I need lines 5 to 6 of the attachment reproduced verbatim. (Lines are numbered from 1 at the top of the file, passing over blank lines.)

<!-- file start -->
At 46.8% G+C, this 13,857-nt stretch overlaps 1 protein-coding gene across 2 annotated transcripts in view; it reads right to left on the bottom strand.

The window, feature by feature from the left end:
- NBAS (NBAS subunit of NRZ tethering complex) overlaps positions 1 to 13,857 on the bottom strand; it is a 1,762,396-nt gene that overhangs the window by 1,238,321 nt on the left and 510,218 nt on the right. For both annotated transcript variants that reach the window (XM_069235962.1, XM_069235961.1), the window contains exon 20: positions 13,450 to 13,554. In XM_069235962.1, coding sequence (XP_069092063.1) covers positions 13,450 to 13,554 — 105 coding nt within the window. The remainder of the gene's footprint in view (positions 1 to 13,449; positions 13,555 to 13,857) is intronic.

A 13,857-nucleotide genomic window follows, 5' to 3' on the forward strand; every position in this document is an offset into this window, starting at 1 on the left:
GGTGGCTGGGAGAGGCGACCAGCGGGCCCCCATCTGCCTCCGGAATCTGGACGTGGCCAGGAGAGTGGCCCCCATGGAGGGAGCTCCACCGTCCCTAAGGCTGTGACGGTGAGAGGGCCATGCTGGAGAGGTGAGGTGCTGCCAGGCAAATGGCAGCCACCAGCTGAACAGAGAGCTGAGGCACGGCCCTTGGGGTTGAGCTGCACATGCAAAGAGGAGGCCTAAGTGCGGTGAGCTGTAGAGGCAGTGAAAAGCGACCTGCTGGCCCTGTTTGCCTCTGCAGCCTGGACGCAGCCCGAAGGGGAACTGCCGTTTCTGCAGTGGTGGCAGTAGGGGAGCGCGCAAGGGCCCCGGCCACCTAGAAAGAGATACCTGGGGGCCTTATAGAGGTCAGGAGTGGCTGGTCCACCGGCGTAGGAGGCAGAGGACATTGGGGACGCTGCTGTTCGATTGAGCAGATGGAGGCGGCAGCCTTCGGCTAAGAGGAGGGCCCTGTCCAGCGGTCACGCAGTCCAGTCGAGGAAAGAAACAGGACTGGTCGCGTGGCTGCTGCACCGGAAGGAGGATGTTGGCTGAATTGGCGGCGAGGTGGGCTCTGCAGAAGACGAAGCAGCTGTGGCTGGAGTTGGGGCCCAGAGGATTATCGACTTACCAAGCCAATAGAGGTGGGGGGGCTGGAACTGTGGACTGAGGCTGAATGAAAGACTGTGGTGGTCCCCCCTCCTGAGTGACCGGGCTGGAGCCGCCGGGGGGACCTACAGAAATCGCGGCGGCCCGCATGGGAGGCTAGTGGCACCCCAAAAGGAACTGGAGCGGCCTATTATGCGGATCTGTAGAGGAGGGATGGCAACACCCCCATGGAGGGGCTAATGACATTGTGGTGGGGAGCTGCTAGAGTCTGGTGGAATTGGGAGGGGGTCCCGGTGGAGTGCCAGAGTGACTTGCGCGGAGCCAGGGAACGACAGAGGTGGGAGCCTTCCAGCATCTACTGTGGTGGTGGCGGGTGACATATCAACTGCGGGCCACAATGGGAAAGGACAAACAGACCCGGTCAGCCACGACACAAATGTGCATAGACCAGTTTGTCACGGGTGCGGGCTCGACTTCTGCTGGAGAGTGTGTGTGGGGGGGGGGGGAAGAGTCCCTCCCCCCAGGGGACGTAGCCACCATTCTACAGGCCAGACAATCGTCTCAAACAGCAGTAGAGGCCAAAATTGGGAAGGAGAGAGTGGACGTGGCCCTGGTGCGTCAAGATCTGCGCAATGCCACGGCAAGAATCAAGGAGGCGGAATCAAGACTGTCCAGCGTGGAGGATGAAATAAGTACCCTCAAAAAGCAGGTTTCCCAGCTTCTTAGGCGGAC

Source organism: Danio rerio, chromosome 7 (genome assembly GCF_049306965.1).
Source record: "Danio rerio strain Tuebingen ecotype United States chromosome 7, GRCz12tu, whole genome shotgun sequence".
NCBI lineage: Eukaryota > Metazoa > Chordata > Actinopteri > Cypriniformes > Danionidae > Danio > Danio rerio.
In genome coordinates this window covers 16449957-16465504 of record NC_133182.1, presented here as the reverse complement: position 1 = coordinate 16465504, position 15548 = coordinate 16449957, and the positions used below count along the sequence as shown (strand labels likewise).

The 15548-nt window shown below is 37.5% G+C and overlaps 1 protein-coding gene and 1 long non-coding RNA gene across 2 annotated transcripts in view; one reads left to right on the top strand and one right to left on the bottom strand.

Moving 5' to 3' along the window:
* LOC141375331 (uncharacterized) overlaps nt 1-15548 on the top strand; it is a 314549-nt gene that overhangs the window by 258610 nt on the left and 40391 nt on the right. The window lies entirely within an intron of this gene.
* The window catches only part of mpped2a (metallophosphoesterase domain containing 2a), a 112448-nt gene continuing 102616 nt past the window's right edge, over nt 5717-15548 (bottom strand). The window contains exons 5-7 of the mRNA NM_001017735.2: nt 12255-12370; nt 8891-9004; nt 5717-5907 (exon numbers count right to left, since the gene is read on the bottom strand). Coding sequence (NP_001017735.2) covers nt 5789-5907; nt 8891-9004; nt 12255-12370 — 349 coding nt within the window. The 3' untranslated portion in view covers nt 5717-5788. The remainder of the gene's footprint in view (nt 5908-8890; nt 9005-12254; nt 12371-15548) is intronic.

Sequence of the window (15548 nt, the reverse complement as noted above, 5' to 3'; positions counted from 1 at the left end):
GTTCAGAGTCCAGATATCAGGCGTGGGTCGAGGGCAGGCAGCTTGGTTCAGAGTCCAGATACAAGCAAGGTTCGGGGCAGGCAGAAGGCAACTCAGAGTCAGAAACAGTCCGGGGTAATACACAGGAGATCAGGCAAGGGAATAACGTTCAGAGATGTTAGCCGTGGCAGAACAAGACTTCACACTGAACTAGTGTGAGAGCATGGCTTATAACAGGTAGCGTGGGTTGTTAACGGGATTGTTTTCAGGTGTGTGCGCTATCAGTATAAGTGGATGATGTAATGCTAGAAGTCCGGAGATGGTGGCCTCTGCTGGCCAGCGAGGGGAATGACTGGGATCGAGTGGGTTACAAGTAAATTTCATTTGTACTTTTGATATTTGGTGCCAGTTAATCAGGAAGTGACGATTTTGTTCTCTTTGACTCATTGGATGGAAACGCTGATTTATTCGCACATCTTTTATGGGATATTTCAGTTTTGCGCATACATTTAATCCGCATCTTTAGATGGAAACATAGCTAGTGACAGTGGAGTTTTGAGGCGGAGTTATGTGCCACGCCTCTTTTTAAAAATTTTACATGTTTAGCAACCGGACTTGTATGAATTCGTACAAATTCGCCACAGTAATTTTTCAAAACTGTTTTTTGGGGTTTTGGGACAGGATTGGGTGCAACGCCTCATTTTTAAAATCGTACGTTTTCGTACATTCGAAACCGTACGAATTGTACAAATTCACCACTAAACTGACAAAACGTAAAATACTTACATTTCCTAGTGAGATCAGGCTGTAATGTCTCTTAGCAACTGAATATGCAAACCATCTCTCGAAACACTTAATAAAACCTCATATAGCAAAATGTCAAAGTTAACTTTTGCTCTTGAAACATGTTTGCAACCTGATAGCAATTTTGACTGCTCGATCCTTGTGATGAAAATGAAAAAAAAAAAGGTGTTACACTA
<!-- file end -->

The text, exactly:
GGTGGCTGGGAGAGGCGACCAGCGGGCCCCCATCTGCCTCCGGAATCTGGACGTGGCCAGGAGAGTGGCCCCCATGGAGGGAGCTCCACCGTCCCTAAGGCTGTGACGGTGAGAGGGCCATGCTGGAGAGGTGAGGTGCTGCCAGGCAAATGGCAGCCACCAGCTGAACAGAGAGCTGAGGCACGGCCCTTGGGGTTGAGCTGCACATGCAAAGAGGAGGCCTAAGTGCGGTGAGCTGTAGAGGCAGTGAAAAGCGACCTGCTGGCCCTGTTTGCCTCTGCAGCCTGGACGCAGCCCGAAGGGGAACTGCCGTTTCTGCAGTGGTGGCAGTAGGGGAGCGCGCAAGGGCCCCGGCCACCTAGAAAGAGATACCTGGGGGCCTTATAGAGGTCAGGAGTGGCTGGTCCACCGGCGTAGGAGGCAGAGGACATTGGGGACGCTGCTGTTCGATTGAGCAGATGGAGGCGGCAGCCTTCGGCTAAGAGGAGGGCCCTGTCCAGCGGTCACGCAGTCCAGTCGAGGAAAGAAACAGGACTGGTCGCGTGGCTGCTGCACCGGAAGGAGGATGTTGGCTGAATTGGCGGCGAGGTGGGCTCTGCAGAAGACGAAGCAGCTGTGGCTGGAGTTGGGGCCCAGAGGATTATCGACTTACCAAGCCAATAGAGGTGGGGGGGCTGGAACTGTGGACTGAGGCTGAATGAAAGACTGTGGTGGTCCCCCCTCCTGAGTGACCGGGCTGGAGCCGCCGGGGGGACCTACAGAAATCGCGGCGGCCCGCATGGGAGGCTAGTGGCACCCCAAAAGGAACTGGAGCGGCCTATTATGCGGATCTGTAGAGGAGGGATGGCAACACCCCCATGGAGGGGCTAATGACATTGTGGTGGGGAGCTGCTAGAGTCTGGTGGAATTGGGAGGGGGTCCCGGTGGAGTGCCAGAGTGACTTGCGCGGAGCCAGGGAACGACAGAGGTGGGAGCCTTCCAGCATCTACTGTGGTGGTGGCGGGTGACATATCAACTGCGGGCCACAATGGGAAAGGACAAACAGACCCGGTCAGCCACGACACAAATGTGCATAGACCAGTTTGTCACGGGTGCGGGCTCGACTTCTGCTGGAGAGTGTGTGTGGGGGGGGGGGGAAGAGTCCCTCCCCCCAGGGGACGTAGCCACCATTCTACAGGCCAGACAATCGTCTCAAACAGCAGTAGAGGCCAAAATTGGGAAGGAGAGAGTGGACGTGGCCCTGGTGCGTCAAGATCTGCGCAATGCCACGGCAAGAATCAAGGAGGCGGAATCAAGACTGTCCAGCGTGGAGGATGAAATAAGTACCCTCAAAAAGCAGGTTTCCCAGCTTCTTAGGCGGAC

Source organism: Danio rerio, chromosome 7 (genome assembly GCF_049306965.1).